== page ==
The very last thing I read was a US magazine piece online about 9-11, because I was chasing a curious and allegedly true fact circulating the internet that ‘How Deep Is Your Love’ by the Bee Gees was playing in a Twin Towers foyer when the planes hit. It turned out to be half-true—it was a muzak version. But still. ‘…and you come to me on a summer breeze, keep me warm in your love then you softly leave…’ The song is now rendered differently, as if it’s gone through some sort of machine that has made it more haunting than it ever was.
I prefer books to strange online rabbit holes, but I like to do both every day. Right now, like everyone else in the world, I have just finished Rick Morton’s One Hundred Years of Dirt. It is wonderful and also brutal in terms of its thinking around the politics of poverty, the proximity of the writer to that poverty as well as acute mental health conditions and suicide in a family.
I think it’s a really important Australian book. I suppose it’s a memoir, although the author is a young man. He’s been through a lot. The fulcrum of it is his mother, Deb. Her pragmatism and strength while all around crumbles and falls and self-destructs—and spoils any hopes she may have once had for stability—is extraordinary. I can see her in my mind. She is that wiry, mostly staunch woman from remote Australia we all know or have met or need to meet.
Rick—who worked at The Australian as a social affairs reporter but then quit—talks a lot about unseen Australians, like his own family. It’s subtle in the book’s context, but I really love the way he has written into it a real sense of the outback town, or house, or school, or dirt, without describing sunsets. Well, maybe one or perhaps two but the skies are big, hey? He’s not romanticising anything but there’s a strong sense of the ground on which he stood, out there and out of sight. Likewise, when he moves away to the Gold Coast and Brisbane and the family ‘condition’ continues in complicated new directions, there’s a separate sense of place and tone. It feels different because it is different. It’s writing full of empathy and humility, and the fortitude to call out the pervasive myth of Aussie egalitarianism.
I’ve recommended the book to my friend E because she grew up beyond Dubbo in NSW, in the land of the cotton. The backbone of Rick’s story is his background in outback Queensland, and I reckon she’ll appreciate lines such as, when describing his region’s Flying Nun (literally a nun in a plane)—‘Outwardly, she didn’t look like a nun at all, which was a touch disappointing. The Presentation sister wore jeans, a flanno shirt and work boots, so during my earliest years I thought Jesus was somehow affiliated with a long-haul trucking outfit.’ I can hear E laughing out loud at that, and maybe recalling her own remote Australian childhood in which her mother shot snakes with a gun.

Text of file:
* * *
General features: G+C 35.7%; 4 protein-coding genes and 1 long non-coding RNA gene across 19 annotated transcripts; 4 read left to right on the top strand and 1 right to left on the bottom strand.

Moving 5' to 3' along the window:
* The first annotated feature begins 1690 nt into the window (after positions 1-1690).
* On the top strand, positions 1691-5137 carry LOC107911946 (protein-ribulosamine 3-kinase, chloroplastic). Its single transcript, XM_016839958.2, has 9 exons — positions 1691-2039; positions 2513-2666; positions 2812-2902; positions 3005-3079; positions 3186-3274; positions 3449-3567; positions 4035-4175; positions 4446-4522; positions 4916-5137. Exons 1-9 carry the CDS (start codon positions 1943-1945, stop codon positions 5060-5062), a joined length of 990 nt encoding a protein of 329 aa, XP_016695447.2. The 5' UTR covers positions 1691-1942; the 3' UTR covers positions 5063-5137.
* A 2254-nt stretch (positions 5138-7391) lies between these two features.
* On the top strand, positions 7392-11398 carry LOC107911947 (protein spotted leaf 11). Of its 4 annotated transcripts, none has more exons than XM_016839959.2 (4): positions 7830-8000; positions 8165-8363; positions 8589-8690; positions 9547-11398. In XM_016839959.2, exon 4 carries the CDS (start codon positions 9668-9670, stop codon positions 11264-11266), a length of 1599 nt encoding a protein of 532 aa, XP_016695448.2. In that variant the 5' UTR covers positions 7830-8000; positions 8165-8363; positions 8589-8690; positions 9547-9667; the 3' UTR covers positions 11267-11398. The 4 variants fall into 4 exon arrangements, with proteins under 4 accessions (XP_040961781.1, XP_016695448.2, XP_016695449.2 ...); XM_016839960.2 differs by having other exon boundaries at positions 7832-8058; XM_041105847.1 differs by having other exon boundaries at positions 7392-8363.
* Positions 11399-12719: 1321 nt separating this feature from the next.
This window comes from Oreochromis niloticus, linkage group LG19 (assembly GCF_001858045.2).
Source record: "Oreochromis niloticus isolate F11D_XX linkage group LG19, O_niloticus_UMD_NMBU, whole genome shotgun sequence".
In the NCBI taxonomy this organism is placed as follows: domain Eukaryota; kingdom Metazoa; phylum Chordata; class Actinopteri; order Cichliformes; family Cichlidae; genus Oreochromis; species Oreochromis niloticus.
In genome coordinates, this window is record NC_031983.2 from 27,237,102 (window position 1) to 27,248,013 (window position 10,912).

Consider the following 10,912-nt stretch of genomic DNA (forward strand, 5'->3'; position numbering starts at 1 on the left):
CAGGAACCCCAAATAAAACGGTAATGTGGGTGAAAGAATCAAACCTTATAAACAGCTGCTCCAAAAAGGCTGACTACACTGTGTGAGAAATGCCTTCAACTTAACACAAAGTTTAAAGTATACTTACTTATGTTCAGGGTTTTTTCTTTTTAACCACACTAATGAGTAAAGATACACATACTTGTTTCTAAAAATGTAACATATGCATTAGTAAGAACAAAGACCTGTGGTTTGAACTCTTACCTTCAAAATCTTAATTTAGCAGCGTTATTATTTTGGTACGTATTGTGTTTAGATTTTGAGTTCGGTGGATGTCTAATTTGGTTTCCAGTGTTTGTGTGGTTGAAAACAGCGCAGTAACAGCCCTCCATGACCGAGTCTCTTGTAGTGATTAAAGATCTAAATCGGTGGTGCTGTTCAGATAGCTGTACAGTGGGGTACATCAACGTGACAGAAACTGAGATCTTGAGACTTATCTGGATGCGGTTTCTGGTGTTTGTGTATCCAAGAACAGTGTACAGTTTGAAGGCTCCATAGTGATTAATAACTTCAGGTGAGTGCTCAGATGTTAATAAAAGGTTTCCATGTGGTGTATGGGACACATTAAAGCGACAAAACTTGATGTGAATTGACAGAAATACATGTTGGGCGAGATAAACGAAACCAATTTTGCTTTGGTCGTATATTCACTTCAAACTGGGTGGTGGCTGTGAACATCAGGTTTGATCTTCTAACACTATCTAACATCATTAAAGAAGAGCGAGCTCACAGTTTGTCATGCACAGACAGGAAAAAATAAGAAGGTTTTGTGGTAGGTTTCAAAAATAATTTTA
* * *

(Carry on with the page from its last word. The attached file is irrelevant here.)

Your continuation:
E passed me a book to read this year—Romany and Tom by Ben Watt, about his parents. Ben Watt was the guy in Everything But The Girl with his wife Tracey Thorn, and back in the late 80’s they wrote an album I love, Idlewild. He sang a song on it called ‘Goodbye Sunday’ about escaping the past—‘…that box of diaries and old letters…’ I soon found that this lovely book about his curious parents’ lives was basically that box of memories and paper exhumed.
His mother Romany was an actor and journalist who knew Richard Burton and Elizabeth Taylor. They lived in London. His father Tom was a 60s jazz musician. E said, ‘You’ll like this one’, knowing that I had untold struggles with my own parents and was left to consider my father, who I liked, as a sort of anchorless boat drifting further and further away from wherever I happened to be standing.
I finished Romany and Tom on holidays, back in the summer, in Sri Lanka. After that I read Never Let Me Go by Kazuo Ishiguro because my eldest son, who was about to start Year 12, had it with him for school. I’d watch Tommy on trains or planes or just sitting around, he’d read a few pages then stare into space with a strange look on his face. Sometimes I even saw him shaking his head in a kind of recognition of it being absolutely disturbing and weird. He said, ‘you’ll like this one,’ knowing these are elements of stories I enjoy. I read it in a couple of days, a short, dystopian nightmare full of secrets and wounds and very little hope. At first I thought it was wrong to read such a thing in a such a beautiful, dreamy place. Soft winds and green mountains and such, and some golden expectations about the year ahead. I remember reading the War Fever stories by J.G. Ballard on Koh Lanta. But I don’t mind where I read or what I read there.
I loved what Never Let Me Go had to say to me. The near-future nightmares of Ballard and Ishiguro are already here: the burning jungles and sinking cities, an unhinged celebrity President, offshore detention. These are not fictions. Ishiguro was talking about de-personalisation, I think: the stripping of identity. What happens when our reason for being is all messed up? What happens when they farm us?
I think of wonderful nonfiction books like Romany and Tom and 100 Years of Dirt as the opposite—as re-personalisations. They take you back to where the heart is. In Watt’s book you can feel the strange, enduring love of a real-life family in very intimate ways. Father and son seem bemused with each other throughout their lives. They circle each other. They want to get to know each other more than they ever actually do.
In 100 Years of Dirt Rick Morton asks us to inspect his family’s mess, the whole dirty lot of it, without judgement or prejudice; thereby teaching us a little about judgement and prejudice, and truth. These sorts of books are reboots. You can feel the blood circulating; they help you get back to the centre.
Chris Johnston is a Melbourne nonfiction writer and co-author of The Family (Scribe).